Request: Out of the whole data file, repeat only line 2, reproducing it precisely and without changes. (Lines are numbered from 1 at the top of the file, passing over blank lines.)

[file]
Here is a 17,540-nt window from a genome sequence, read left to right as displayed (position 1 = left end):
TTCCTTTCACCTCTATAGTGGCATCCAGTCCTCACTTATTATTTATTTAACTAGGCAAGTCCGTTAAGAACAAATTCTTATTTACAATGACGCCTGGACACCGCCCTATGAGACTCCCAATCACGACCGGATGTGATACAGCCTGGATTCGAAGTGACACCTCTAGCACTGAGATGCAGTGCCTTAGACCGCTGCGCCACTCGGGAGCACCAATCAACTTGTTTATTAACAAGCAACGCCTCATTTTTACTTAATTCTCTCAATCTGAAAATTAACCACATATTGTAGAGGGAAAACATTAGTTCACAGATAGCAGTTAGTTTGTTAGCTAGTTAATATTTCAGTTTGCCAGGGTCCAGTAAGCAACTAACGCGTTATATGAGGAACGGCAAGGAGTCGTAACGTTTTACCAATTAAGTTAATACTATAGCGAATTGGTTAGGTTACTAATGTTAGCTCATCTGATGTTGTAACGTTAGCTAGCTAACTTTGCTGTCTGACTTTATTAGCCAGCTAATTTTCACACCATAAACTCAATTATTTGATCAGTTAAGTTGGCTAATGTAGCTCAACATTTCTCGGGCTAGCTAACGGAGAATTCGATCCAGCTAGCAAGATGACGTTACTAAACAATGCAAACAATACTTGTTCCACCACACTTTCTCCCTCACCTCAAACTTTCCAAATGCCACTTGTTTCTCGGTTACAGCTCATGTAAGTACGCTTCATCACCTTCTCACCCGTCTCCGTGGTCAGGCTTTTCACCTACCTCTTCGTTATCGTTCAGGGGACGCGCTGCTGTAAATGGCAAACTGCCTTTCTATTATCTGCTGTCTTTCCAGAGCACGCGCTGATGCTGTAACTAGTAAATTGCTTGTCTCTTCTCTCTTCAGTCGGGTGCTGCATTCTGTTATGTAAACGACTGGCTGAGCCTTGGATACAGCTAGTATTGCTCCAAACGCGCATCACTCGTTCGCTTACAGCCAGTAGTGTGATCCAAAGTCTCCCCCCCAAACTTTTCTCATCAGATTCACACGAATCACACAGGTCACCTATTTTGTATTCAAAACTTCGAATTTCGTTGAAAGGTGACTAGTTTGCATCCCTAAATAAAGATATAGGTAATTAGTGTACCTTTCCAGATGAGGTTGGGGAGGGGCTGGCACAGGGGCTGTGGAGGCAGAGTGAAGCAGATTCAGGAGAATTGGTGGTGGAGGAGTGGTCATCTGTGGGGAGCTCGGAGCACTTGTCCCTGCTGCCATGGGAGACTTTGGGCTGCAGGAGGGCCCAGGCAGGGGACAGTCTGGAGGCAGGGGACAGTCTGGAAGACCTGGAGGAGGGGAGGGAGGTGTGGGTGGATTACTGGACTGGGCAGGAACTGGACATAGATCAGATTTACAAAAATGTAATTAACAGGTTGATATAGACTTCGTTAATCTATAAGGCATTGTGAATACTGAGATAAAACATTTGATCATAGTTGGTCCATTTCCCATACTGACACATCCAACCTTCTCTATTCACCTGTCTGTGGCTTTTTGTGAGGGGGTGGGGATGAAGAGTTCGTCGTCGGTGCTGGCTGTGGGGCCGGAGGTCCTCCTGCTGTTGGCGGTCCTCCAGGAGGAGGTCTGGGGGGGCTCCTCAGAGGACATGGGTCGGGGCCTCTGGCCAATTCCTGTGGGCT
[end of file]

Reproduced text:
TTCCTTTCACCTCTATAGTGGCATCCAGTCCTCACTTATTATTTATTTAACTAGGCAAGTCCGTTAAGAACAAATTCTTATTTACAATGACGCCTGGACACCGCCCTATGAGACTCCCAATCACGACCGGATGTGATACAGCCTGGATTCGAAGTGACACCTCTAGCACTGAGATGCAGTGCCTTAGACCGCTGCGCCACTCGGGAGCACCAATCAACTTGTTTATTAACAAGCAACGCCTCATTTTTACTTAATTCTCTCAATCTGAAAATTAACCACATATTGTAGAGGGAAAACATTAGTTCACAGATAGCAGTTAGTTTGTTAGCTAGTTAATATTTCAGTTTGCCAGGGTCCAGTAAGCAACTAACGCGTTATATGAGGAACGGCAAGGAGTCGTAACGTTTTACCAATTAAGTTAATACTATAGCGAATTGGTTAGGTTACTAATGTTAGCTCATCTGATGTTGTAACGTTAGCTAGCTAACTTTGCTGTCTGACTTTATTAGCCAGCTAATTTTCACACCATAAACTCAATTATTTGATCAGTTAAGTTGGCTAATGTAGCTCAACATTTCTCGGGCTAGCTAACGGAGAATTCGATCCAGCTAGCAAGATGACGTTACTAAACAATGCAAACAATACTTGTTCCACCACACTTTCTCCCTCACCTCAAACTTTCCAAATGCCACTTGTTTCTCGGTTACAGCTCATGTAAGTACGCTTCATCACCTTCTCACCCGTCTCCGTGGTCAGGCTTTTCACCTACCTCTTCGTTATCGTTCAGGGGACGCGCTGCTGTAAATGGCAAACTGCCTTTCTATTATCTGCTGTCTTTCCAGAGCACGCGCTGATGCTGTAACTAGTAAATTGCTTGTCTCTTCTCTCTTCAGTCGGGTGCTGCATTCTGTTATGTAAACGACTGGCTGAGCCTTGGATACAGCTAGTATTGCTCCAAACGCGCATCACTCGTTCGCTTACAGCCAGTAGTGTGATCCAAAGTCTCCCCCCCAAACTTTTCTCATCAGATTCACACGAATCACACAGGTCACCTATTTTGTATTCAAAACTTCGAATTTCGTTGAAAGGTGACTAGTTTGCATCCCTAAATAAAGATATAGGTAATTAGTGTACCTTTCCAGATGAGGTTGGGGAGGGGCTGGCACAGGGGCTGTGGAGGCAGAGTGAAGCAGATTCAGGAGAATTGGTGGTGGAGGAGTGGTCATCTGTGGGGAGCTCGGAGCACTTGTCCCTGCTGCCATGGGAGACTTTGGGCTGCAGGAGGGCCCAGGCAGGGGACAGTCTGGAGGCAGGGGACAGTCTGGAAGACCTGGAGGAGGGGAGGGAGGTGTGGGTGGATTACTGGACTGGGCAGGAACTGGACATAGATCAGATTTACAAAAATGTAATTAACAGGTTGATATAGACTTCGTTAATCTATAAGGCATTGTGAATACTGAGATAAAACATTTGATCATAGTTGGTCCATTTCCCATACTGACACATCCAACCTTCTCTATTCACCTGTCTGTGGCTTTTTGTGAGGGGGTGGGGATGAAGAGTTCGTCGTCGGTGCTGGCTGTGGGGCCGGAGGTCCTCCTGCTGTTGGCGGTCCTCCAGGAGGAGGTCTGGGGGGGCTCCTCAGAGGACATGGGTCGGGGCCTCTGGCCAATTCCTGTGGGCT